Professional coaching standards?

A coaching colleague asked a question that’s been on my mind since a while:

One thing that worries us is the everrising number of people who call themselves “coach” it seems that every second manager, therapist or teacher uses this title without any or very little training or experience, this is influencing the market negativly with dumping prices, free sessions etc. what are your thought concerning this?

Of course, observing the market myself, and hearing about clients’ experiences, I know what he means. However, my own views on this issue are split. This is what I answered:

The Free-Market View: On one hand, I think it is important to business that new views, methods and ways can enter the coaching practice freely. As experience in numerous other disciplines has shown, a “guild”-like approach is not too well suited for that: the guild tends to protect the rights of its members (as well as their professionality of course), as such, it is an anti-free market community-tool.
While I appreciate this goal in principle, I have never belonged to such a guild, or when I did formally, I have always found myself on the outside of the inside crowd too easily. Note, however, that I believe that the main argument for a “free approach” to coaching as a profession (= anybody can call himself a coach and the market decides) is that I believe that it will benefit the changing needs of business most. This really depends on whether you think coaching is more of a therapeutic, or more of a pragmatic discipline. I adhere to the latter school. In my experience, every client finds the coach that he or she deserves 😉

The Professional Standards View: On the other hand, I appreciate what you are saying – it is hard to create or maintain quality standards in a free space. Which regulations? Which standards? The European way, I suppose, is to seek the common denominator. I have come to appreciate the British way, which tends to be more free-market-oriented.
The attempts of the EU e.g. to regulate everything and everybody do scare me – even though I undoubtedly profit from them often without knowing it (when I eat, use public infrastructure, fix up my house etc.) I have a limited phantasy when it comes to thinking about possible coaching standards.
I have come to appreciate tools and toolmakers, and I prefer it when a craftsman, or a coach, knows his stuff and can apply the tools. But (unlike therapy), business people can possibly be the best judges of that – they know the bullshit from the jewels. After all, there’s enough bullshit around in business, and maneuvering your way through it has been the art of the executive since many years!

Once again, this is spoken in the spirit of the blog – my views are not scientifically supported. I maintain a healthy balance between these two views, ie. I would not want to decide once and for all, though I am rather leaning towards the “Free Market View” of executive coaching: when I hear of a lousy coach, I grit my teeth, and when I hear of a good ethical standard that helps me change my ways so that I can better support my clients, I smile.

I suppose one fundamental problem with a decision between these two views is that nobody really knows, in the merry, crazy world of the mind & body, what causes what and what ultimately benefits or harms.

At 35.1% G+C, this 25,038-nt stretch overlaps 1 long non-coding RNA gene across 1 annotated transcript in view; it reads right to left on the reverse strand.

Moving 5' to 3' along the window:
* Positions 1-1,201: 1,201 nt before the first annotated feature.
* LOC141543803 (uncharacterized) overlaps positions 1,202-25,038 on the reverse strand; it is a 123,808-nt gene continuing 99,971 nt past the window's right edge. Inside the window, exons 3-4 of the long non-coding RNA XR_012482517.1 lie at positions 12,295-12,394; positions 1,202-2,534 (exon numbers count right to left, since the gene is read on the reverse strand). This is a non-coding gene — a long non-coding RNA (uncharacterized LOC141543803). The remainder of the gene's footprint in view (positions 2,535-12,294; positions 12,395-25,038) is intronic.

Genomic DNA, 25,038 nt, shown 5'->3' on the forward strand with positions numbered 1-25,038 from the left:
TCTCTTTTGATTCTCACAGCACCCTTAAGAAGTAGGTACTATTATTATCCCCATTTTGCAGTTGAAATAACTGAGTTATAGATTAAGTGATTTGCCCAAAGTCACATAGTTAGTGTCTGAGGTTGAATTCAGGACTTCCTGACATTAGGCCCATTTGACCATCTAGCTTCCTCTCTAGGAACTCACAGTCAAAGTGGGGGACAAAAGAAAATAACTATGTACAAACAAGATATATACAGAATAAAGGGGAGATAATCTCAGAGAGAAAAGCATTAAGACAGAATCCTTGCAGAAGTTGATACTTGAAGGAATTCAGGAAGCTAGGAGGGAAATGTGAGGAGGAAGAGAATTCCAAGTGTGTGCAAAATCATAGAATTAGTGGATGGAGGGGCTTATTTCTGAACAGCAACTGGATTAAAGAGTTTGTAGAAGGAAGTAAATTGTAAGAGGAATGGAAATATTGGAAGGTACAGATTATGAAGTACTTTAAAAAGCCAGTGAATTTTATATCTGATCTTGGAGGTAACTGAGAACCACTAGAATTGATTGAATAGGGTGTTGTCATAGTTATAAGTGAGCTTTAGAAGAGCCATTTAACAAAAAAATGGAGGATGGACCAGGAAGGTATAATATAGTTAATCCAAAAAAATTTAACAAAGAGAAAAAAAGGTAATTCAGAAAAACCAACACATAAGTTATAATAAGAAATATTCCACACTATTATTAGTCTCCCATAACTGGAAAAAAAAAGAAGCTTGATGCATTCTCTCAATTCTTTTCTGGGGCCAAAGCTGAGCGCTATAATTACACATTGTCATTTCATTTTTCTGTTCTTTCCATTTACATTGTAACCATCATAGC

In this context, anybody – even a plummer turned coach – can initiate a healing process or cause a “bad” executive to change his behavioural patterns. The other way around does not work – a coach turned plummer is less likely to be able to “fix” my pipes. But “working” and “not working” pipes are also much easier to distinguish than “good” and “bad” management. Or at least this is what I think.

Perhaps you can guess what my coaching feels like – it’s not therapy, and it’s not consulting either – rather process work, driven by the client, with me providing tools where I can, but often learning more than I could possible teach. Having said that, I am happy with it, and many of my clients seem to be content. Other coachees find different coaches!

Having said that, I should add, in case this was not clear, that I believe in good and thorough training, and that I do not believe in its absence of training. In particular, I dislike it when coaches cease to learn (professionally). This is one of the main perks for me – besides supervision, which is a must – to be able (and called upon) to forever improve my skills and training. not for its own sake (though learning in itself is fun) but ultimately because it benefits my clients. The clients, I think, can easily distinguish between a “one-trick-pony” coach and someone, who has got experience under, and tools on his belt.

Here is a link to a recent article (in German) on the topic, showing that managers’ demands on coaches are significantly higher than they used to be. Good news!

And here a video (“The art of coaching in business”) full of diverse views “everybody has got a coach in us” (J Nicklaus) – I don’t agree with all the views in this video, but it shows an interesting divergence of views – “educationally valuable”. Not necessarily the most professional view (“You must be completely optimistic”? hm.)
[youtube Jtk3iKLOkbs]

Leave a Reply

Your email address will not be published. Required fields are marked *

This site uses Akismet to reduce spam. Learn how your comment data is processed.